The European Sun: Proceedings of the Seventh International Conference on Medieval and Renaissance Scottish Language and Literature, University of Strathclyde, 1993

By Graham Caie; Roderick J. Lyall et al. | Go to book overview

ULRIKE MORÉT


29. Some Scottish Humanists’ Views on the
Highlanders

To put the attitudes of the Scottish humanist historians towards the Gaelic Scots of their own times in context, we should perhaps remind ourselves briefly of what other people in Scotland tended to think of the Highlands then, and of the relationship between Highlands and Lowlands from the later Middle Ages onwards.

We know that relations between the Gaelic-speaking and the Scots-speaking parts of the country had deteriorated. Even if we dismiss the older notion of a clear-cut so-called ‘Highland line’ where nobody that lived on one side of it was able or even willing to speak with anybody that lived on the other side, we still have to state a certain degree of alienation. There is ample evidence that from the later fourteenth century onwards, Scotland saw itself as divided into two different languages and cultures, and that this linguistic and cultural division corresponded to a geographic division between Highlands and Lowlands.

This feeling of being a divided nation is one that did not arise in Scotland until after the Wars of Independence. But then, in the course of the fourteenth century, mutual prejudice seems to have built up quickly, probably going along with various historical and linguistic developments. By the middle of the fourteenth century the Gaelic language on the mainland had retreated to the less accessible, mountainous parts of Scotland. The terms ‘Highlander’ (in a literal sense) and ‘Gaelic speaker’ at this time began to be used interchangeably. The cultural and linguistic division became even more significant after the Scottish court ceased to use French as its official language and began to use Scots rather than going back to Gaelic. In the 1370s the royal court moved its main seat from Perth to Edinburgh. This meant that the centre of government moved decidedly away from the Highland population into an area where no Gaelic was spoken.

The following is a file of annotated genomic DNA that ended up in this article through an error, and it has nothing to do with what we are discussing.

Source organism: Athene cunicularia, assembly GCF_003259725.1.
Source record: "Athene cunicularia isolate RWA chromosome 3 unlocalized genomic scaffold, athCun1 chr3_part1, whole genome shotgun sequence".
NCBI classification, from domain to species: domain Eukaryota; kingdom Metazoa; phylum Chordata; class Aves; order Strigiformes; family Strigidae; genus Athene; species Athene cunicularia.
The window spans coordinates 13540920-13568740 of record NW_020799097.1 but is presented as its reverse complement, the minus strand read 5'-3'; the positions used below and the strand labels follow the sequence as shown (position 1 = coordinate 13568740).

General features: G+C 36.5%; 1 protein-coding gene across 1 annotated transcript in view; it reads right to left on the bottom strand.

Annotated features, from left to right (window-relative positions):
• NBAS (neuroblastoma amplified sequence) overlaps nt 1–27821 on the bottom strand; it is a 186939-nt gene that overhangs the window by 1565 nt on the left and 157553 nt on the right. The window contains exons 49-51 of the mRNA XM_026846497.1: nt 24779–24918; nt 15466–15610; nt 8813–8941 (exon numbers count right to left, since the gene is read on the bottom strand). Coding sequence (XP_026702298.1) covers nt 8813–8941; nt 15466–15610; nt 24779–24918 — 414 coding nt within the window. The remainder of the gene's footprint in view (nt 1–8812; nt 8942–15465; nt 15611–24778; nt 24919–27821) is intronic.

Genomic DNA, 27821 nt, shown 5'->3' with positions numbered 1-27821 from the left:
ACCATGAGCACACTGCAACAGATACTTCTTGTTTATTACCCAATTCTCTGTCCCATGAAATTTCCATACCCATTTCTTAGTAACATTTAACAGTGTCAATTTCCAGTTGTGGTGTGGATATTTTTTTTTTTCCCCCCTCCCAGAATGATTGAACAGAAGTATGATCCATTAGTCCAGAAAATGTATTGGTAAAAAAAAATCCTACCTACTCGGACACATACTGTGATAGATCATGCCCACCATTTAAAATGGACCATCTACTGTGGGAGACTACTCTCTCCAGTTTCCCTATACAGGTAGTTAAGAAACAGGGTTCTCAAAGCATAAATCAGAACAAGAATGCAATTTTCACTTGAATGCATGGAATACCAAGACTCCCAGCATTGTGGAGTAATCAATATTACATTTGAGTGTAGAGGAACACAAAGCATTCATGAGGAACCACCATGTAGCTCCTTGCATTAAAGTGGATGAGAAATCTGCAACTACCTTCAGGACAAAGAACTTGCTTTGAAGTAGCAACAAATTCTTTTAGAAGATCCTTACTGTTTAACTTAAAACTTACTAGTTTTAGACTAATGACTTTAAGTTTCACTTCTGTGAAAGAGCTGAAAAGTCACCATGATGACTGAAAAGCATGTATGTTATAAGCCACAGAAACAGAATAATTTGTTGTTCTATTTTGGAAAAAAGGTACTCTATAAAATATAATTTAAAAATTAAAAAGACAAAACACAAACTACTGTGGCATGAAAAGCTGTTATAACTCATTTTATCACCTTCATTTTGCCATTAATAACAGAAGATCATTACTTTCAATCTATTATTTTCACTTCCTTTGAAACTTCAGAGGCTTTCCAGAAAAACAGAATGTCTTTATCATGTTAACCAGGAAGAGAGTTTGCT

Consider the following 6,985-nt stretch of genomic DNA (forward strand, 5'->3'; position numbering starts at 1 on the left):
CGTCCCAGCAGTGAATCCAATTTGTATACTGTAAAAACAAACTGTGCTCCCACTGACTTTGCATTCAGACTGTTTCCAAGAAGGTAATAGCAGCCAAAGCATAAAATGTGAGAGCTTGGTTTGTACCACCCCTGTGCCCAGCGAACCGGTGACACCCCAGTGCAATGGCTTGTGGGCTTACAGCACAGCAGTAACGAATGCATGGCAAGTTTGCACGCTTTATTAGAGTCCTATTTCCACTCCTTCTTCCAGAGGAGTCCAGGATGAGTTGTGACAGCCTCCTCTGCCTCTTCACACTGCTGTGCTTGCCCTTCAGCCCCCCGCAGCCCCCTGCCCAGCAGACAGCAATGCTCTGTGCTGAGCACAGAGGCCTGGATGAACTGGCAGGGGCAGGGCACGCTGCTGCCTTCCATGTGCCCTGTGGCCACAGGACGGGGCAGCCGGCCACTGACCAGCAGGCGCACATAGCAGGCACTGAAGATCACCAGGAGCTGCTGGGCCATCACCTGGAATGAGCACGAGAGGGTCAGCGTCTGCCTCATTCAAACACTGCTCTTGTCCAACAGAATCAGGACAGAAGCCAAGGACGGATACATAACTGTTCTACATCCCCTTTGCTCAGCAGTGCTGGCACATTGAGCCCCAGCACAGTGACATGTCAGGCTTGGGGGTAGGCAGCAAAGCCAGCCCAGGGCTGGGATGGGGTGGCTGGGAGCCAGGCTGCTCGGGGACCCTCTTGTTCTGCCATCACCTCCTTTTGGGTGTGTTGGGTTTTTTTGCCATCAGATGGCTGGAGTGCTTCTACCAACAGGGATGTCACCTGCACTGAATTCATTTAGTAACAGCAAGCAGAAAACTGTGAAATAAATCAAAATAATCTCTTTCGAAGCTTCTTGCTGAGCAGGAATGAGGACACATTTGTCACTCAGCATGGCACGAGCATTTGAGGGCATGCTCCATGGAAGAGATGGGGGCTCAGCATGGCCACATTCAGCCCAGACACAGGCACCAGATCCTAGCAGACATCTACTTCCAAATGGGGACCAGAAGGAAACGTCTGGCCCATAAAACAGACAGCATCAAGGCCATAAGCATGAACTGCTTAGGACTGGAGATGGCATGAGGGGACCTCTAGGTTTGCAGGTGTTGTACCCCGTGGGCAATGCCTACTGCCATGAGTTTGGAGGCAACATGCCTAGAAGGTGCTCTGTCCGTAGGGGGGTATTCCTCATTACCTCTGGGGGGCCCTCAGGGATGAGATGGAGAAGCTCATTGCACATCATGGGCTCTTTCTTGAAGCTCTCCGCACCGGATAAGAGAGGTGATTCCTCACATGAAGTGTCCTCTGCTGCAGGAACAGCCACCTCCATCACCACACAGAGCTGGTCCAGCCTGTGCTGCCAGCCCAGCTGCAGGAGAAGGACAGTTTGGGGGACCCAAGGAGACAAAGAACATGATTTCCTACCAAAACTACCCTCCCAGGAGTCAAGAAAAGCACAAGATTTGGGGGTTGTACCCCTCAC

On the other hand, many Gaelic Scots, especially those of the western Highlands and Islands, might not have considered this an overly great loss. Their interests lay to the west anyway where they maintained strong links with Ireland which shared their language and culture. Also in the fourteenth century, the powerful Lordship of the Isles emerged which by 1376 held nearly all the Western Isles as well as Lochaber. It formed a growing, self-contained and consciously Gaelic institution that showed a certain aloofness in attitude towards the Scottish government. When it came to royal writs or demands, for example, the Gaels tended to be evasive and often altogether ignored the Scottish king and his attempts to rule the Highlands more effectively. This again was typical of the Celtic approach to kingship in general. The Gaels still to some extent adhered to a system which contained different grades of kingship, and although they

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The European Sun: Proceedings of the Seventh International Conference on Medieval and Renaissance Scottish Language and Literature, University of Strathclyde, 1993
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